As if the guy needs any additional distractions to keep him from writing the seventh (or eighth!) books in his Song of Ice and Fire series, George R. R. Martin recently decided to join Twitter. If he ends book six with ¯\_(ツ)_/¯, then I presume you’ll know why.
Recommended Reading: Jesse Eisenberg's stream of conscious New Yorker short story, "A Short Story Written With Thought-to-Text Technology." "When he was younger he used to stay late after school on Fridays and come in early on Mondays, a pattern his mother referred to with equal parts admiration and disdain as 'studying overtime.' Jesus, I’ve written another loser."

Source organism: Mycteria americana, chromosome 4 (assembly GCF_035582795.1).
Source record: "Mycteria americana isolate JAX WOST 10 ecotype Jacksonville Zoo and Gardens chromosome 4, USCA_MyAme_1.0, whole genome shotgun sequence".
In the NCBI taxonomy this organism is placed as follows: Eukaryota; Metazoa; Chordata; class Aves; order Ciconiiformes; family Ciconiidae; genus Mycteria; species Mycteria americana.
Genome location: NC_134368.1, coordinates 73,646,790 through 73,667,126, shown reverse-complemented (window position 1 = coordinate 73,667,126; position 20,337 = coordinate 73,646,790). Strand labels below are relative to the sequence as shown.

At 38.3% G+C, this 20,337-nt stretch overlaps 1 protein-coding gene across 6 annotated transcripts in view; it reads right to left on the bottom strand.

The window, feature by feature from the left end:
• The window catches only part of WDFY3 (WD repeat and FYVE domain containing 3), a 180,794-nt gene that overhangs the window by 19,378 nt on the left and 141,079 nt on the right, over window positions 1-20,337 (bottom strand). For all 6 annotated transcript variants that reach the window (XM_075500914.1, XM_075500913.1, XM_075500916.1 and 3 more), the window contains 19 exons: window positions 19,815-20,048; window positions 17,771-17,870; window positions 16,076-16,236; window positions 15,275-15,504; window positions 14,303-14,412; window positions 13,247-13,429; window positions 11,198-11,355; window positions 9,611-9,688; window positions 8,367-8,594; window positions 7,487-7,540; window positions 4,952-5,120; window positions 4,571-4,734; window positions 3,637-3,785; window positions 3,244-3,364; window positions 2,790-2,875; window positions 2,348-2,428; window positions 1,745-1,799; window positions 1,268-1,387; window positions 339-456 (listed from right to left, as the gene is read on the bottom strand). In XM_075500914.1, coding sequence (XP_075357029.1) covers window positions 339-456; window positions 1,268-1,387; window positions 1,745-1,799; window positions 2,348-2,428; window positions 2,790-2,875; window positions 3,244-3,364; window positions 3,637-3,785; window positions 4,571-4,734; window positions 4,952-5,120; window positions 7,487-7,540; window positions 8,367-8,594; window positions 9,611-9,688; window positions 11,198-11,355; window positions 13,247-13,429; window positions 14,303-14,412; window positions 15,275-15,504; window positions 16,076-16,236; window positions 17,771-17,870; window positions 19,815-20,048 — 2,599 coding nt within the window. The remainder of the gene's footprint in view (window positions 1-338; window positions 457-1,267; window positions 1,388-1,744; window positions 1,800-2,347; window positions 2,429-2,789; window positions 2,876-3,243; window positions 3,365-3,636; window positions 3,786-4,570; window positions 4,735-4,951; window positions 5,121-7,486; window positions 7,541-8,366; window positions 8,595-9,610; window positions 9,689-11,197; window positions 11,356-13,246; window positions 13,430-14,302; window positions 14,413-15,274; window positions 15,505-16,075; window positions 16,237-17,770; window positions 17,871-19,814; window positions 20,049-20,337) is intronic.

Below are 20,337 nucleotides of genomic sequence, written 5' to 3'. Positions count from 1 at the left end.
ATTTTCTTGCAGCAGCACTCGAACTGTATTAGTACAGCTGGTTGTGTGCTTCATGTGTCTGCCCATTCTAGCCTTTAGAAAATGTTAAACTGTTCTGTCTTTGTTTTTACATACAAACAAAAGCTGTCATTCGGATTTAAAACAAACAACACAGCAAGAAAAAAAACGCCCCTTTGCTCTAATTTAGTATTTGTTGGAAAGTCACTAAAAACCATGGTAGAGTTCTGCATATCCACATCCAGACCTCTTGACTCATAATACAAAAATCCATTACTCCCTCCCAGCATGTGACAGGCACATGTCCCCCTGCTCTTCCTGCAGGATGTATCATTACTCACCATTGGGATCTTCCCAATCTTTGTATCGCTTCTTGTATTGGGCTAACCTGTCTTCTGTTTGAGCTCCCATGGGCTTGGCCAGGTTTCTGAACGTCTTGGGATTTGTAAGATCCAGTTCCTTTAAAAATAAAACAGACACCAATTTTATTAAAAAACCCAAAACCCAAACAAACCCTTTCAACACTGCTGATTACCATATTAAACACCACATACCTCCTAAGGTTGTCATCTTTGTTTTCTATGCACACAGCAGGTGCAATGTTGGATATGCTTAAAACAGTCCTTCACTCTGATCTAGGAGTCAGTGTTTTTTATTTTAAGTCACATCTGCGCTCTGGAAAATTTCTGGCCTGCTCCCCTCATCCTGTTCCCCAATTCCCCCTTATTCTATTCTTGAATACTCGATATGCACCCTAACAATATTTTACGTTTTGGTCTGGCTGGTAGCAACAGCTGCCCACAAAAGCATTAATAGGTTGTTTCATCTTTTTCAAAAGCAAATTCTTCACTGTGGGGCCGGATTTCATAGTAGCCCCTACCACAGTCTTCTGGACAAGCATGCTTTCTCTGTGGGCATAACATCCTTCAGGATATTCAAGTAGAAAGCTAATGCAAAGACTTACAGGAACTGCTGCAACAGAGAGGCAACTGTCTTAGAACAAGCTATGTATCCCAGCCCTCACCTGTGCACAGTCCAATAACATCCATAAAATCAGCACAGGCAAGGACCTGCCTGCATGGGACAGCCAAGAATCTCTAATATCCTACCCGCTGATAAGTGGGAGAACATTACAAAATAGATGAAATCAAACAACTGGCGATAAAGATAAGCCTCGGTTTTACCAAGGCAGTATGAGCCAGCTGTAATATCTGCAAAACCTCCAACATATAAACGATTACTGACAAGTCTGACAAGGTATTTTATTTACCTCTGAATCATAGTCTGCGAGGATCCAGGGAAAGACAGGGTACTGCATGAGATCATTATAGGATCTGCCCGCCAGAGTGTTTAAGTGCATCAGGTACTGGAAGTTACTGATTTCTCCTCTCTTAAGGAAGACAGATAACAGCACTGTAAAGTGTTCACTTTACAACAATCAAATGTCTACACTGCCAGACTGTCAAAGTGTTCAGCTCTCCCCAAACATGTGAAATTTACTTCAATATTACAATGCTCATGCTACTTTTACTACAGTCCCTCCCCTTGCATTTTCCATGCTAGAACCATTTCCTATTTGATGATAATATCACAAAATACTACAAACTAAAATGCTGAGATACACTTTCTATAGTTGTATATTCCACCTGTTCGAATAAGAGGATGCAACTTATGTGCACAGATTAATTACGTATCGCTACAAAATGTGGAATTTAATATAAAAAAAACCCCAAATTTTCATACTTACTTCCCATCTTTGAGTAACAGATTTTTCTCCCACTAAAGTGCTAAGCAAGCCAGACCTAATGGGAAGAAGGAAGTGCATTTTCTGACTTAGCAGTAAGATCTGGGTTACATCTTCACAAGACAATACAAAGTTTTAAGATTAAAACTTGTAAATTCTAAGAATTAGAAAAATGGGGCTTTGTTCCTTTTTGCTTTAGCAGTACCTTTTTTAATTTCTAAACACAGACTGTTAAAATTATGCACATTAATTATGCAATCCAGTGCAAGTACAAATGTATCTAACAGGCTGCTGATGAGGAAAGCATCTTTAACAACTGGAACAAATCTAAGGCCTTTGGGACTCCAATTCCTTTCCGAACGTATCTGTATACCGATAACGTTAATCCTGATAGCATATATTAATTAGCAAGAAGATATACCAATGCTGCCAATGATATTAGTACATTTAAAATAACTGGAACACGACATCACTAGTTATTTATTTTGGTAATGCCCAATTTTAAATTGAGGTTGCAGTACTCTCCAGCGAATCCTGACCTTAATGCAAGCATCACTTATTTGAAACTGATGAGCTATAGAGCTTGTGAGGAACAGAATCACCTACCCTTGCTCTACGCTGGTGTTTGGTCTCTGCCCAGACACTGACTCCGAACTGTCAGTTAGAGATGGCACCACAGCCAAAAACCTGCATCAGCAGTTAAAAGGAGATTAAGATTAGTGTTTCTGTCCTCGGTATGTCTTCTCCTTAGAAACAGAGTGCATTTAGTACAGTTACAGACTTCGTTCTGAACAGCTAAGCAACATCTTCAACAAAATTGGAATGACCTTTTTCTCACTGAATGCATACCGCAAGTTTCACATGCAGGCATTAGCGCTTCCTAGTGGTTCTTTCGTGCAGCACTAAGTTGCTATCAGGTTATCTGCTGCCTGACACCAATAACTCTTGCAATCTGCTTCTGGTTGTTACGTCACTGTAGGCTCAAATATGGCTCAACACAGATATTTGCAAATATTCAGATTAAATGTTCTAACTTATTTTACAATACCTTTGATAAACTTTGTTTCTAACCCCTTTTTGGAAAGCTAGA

A new kind of book review: 5 artists interpret and critique literature through works of visual art.
Last week, I directed you to a piece in The Atlantic by John Yorke on the substance of stories. His argument: that all stories have one thing in common–their plot. Now, Lincoln Michel at Electric Literature suggests that rather it is all story structure models that have one thing in common–and that thing is bullshit.
Last night I went to listen to Chris Kraus, Tamara Faith Berger, and Sheila Heti read the dirty parts of their books. Then I wrote a #LitBeat about it. For a little extra context, you might like to also read this article, written by Elizabeth Gumport for n+1, on Kraus's writing and publishing career.